Craig McLuckie and Joe Beda launched Heptio in November 2016 with the promise of making Kubernetes friendlier. When Heptio debuted, details on precisely how the company would be making Kubernetes easier were sparse, but in the months since, multiple efforts have emerged.
The most recent pair of Kubernetes simplification efforts from Heptio are the open-source Ark and Sonobuoy projects. Ark is a Disaster Recovery (DR) tool, while SonoBuoy is a diagnostic tool.
“Heptio Ark is a utility for managing disaster recovery, specifically for your Kubernetes cluster resources and persistent volumes,” the Ark Github project page states. “It provides a simple, configurable, and operationally robust way to back up and restore applications and PVs from a series of checkpoints.”
In a blog post detailing the motivation behind Ark, McLuckie explained that as Heptio’s customers begin to deploy Kubernetes in production, they were facing challenges with figuring out how to manage data recovery operations.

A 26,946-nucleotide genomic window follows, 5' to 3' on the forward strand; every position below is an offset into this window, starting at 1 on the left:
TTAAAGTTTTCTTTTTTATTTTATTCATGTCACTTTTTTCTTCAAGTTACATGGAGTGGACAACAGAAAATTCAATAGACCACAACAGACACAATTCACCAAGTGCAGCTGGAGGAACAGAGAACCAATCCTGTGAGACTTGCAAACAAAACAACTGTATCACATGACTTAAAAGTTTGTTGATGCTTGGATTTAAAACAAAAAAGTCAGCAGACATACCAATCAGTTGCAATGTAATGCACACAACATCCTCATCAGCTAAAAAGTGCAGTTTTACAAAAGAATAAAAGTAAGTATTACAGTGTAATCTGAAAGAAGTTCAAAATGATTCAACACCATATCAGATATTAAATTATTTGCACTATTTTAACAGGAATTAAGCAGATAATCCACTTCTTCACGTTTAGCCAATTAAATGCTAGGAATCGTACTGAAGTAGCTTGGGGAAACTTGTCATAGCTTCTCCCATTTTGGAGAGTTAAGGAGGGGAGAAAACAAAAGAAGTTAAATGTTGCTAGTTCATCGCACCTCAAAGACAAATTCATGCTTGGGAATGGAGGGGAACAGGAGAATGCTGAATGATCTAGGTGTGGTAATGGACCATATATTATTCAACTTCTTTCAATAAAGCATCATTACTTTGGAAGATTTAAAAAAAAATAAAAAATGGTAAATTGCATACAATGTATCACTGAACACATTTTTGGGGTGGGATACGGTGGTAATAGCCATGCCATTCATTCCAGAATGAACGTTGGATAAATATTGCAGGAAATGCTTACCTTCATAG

“We have seen developers attempt to recover clusters from direct replicas of the underlying cluster state (etcd), with varied success,” McLuckie wrote. “This problem gets even more complex when you add stateful workloads into the mix.”
The promise of Ark is that it makes it easier to back up all of the various objects in a Kubernetes cluster. Going a step further, backups can be restored with a single command.
The data restoration capabilities of Ark aren’t just for disaster recovery either. McLuckie expects Ark will be useful for cross-cloud migration of Kubernetes clusters as well.
Sonobuoy Delivers Detailed Diagnostics for Kubernetes Clusters
While Ark is about recovery, Sonobuoy is all about Kubernetes cluster visibility and diagnostics.
“Heptio Sonobuoy is a diagnostic tool that makes it easier to understand the state of a Kubernetes cluster by running a set of Kubernetes conformance tests in an accessible and non-destructive manner,” the Sonobuoy Github project page states.
Over time, the plan is to add more conformance tests to Sonobuoy to help administrators with cluster configuration and interoperability capabilities.
“Heptio Sonobuoy is also built to be cluster-agnostic,” McLuckie explained. “Regardless of your setup, it creates a readout of your cluster’s core characteristics, which you can use to verify that things are as you expect.”
Sean Michael Kerner is a senior editor at ServerWatch and InternetNews.com. Follow him on Twitter @TechJournalist.